April 2006

Landfill of North Iowa takes electronics disposal seriously

Residents of North Iowa spoke and the Landfill of North Iowa listened. According to Bill Rowland, director at the landfill, business owners and residents frequently contacted the landfill asking for assistance and direction for recycling e-waste. E-waste, also known as “brown goods,” refers to electronic equipment that is no longer usable or wanted. It encompasses a broad and growing range of electronic devices, including computers, TVs, cellular phones and personal stereos.

Today, when an electronic item breaks, it is often perceived to be more cost-effective to discard it and replace it with a new, more modern item instead of having it repaired and this trend will only increase.

This opens the possibility of environmental problems. A typical monitor with a cathode ray tube (CRT) can have up to seven pounds of lead in the glass. Landfills are designed to collect and remove potential hazards before they have an opportunity to contaminate the environment, but the possibility of contamination still exists. Because of the lead in the monitors, the Environmental Protection Agency (EPA) has classified CRTs as hazardous waste. While it is illegal for any business to dispose of a CRT in the landfill, residents are exempt from the hazardous waste rule. This exemption causes confusion and possibly illegal disposal of CRTs.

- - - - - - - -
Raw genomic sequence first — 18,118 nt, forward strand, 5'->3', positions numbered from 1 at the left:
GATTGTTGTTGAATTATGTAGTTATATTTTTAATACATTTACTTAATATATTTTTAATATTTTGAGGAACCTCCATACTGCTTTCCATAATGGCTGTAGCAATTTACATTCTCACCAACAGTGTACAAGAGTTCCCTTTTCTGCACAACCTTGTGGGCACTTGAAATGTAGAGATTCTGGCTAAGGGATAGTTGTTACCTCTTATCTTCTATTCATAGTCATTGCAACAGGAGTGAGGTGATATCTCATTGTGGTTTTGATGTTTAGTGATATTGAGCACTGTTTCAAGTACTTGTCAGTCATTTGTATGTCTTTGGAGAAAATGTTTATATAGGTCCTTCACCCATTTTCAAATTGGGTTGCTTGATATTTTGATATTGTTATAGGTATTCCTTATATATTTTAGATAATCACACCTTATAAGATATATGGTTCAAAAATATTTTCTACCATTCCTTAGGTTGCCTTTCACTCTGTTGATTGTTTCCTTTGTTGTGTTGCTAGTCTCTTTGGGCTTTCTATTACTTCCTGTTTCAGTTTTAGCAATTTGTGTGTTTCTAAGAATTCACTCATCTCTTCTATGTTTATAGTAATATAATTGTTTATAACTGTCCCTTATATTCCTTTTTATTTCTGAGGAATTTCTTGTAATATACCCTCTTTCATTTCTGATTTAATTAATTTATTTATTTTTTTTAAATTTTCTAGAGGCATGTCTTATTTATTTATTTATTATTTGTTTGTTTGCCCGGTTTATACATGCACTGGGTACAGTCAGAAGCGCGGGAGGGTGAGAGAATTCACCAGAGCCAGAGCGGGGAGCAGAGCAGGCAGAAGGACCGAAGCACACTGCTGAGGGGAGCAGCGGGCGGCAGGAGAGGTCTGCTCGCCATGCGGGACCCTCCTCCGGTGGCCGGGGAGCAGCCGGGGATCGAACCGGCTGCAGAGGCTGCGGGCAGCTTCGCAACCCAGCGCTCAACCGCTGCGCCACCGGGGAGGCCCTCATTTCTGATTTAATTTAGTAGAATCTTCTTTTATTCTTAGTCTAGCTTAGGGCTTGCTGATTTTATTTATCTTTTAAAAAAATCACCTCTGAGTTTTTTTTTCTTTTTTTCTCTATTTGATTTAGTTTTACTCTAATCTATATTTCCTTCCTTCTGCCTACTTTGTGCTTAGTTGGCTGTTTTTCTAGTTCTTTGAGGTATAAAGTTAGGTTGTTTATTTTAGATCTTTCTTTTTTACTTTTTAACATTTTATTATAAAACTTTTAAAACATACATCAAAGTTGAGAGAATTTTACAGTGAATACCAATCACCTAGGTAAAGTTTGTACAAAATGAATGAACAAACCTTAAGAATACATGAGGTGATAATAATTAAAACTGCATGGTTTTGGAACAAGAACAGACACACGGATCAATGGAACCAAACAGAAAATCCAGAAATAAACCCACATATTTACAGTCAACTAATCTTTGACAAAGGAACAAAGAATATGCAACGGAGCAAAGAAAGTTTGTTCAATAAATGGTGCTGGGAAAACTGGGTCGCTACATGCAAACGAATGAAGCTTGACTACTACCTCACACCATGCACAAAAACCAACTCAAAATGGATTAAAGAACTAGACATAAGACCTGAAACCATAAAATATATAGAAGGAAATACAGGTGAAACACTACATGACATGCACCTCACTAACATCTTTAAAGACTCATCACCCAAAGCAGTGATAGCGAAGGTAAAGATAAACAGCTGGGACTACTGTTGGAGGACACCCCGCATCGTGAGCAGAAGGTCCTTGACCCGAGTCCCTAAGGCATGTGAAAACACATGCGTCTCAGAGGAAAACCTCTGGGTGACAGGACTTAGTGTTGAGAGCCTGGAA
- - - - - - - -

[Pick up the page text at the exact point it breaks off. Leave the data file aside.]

To help reduce this confusion, the Landfill of North Iowa Board, along with input from the Landfill’s staff, started the permanent “e-cycling” program. This provided all customers of the Landfill of North Iowa’s service area an economical and convenient opportunity to recycle e-waste. In November of 2005, the Landfill Board unanimously voted to ban burying any TV, monitor or other device containing a CRT. This proactive ban was one of the first in the state of Iowa. Not only did it make good sense, but according to Rowland, “The landfill board felt that it is only a matter of time before the EPA or the IDNR will be developing rules to restrict or eliminate the practice burying of e-waste.”

In the first six months of operation, the new ecycling program has been a success with residents and businesses alike. North Iowans have ecycled more than 75,000 pounds of e-waste through this program so far.

All electronics collected through this program are organized by landfill staff and shipped to Midwest Electronic Recovery (MER) in Walford, Iowa, where all electronics are repaired, reused, or recycled. Because of this, only a very small percentage of material is actually landfilled. MER is the only permitted CRT recycler in the state of Iowa.

 


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